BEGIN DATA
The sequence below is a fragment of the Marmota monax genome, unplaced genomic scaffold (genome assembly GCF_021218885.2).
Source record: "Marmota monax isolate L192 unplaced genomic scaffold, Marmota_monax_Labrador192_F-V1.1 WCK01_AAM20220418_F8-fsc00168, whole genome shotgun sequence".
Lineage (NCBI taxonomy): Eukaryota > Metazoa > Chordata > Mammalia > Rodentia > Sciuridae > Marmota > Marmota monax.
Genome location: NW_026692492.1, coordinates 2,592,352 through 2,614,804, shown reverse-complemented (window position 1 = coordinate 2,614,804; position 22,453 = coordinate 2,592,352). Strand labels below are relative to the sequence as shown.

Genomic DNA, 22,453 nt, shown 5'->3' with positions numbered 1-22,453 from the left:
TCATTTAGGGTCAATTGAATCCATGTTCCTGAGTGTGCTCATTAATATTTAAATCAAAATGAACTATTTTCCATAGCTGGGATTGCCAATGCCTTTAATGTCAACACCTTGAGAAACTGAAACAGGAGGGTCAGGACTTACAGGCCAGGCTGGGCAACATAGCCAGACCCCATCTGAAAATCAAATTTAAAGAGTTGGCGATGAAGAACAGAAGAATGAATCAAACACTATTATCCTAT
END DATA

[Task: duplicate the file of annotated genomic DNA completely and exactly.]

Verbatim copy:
The sequence below is a fragment of the Marmota monax genome, unplaced genomic scaffold (genome assembly GCF_021218885.2).
Source record: "Marmota monax isolate L192 unplaced genomic scaffold, Marmota_monax_Labrador192_F-V1.1 WCK01_AAM20220418_F8-fsc00168, whole genome shotgun sequence".
Lineage (NCBI taxonomy): Eukaryota > Metazoa > Chordata > Mammalia > Rodentia > Sciuridae > Marmota > Marmota monax.
Genome location: NW_026692492.1, coordinates 2,592,352 through 2,614,804, shown reverse-complemented (window position 1 = coordinate 2,614,804; position 22,453 = coordinate 2,592,352). Strand labels below are relative to the sequence as shown.

Genomic DNA, 22,453 nt, shown 5'->3' with positions numbered 1-22,453 from the left:
TCATTTAGGGTCAATTGAATCCATGTTCCTGAGTGTGCTCATTAATATTTAAATCAAAATGAACTATTTTCCATAGCTGGGATTGCCAATGCCTTTAATGTCAACACCTTGAGAAACTGAAACAGGAGGGTCAGGACTTACAGGCCAGGCTGGGCAACATAGCCAGACCCCATCTGAAAATCAAATTTAAAGAGTTGGCGATGAAGAACAGAAGAATGAATCAAACACTATTATCCTAT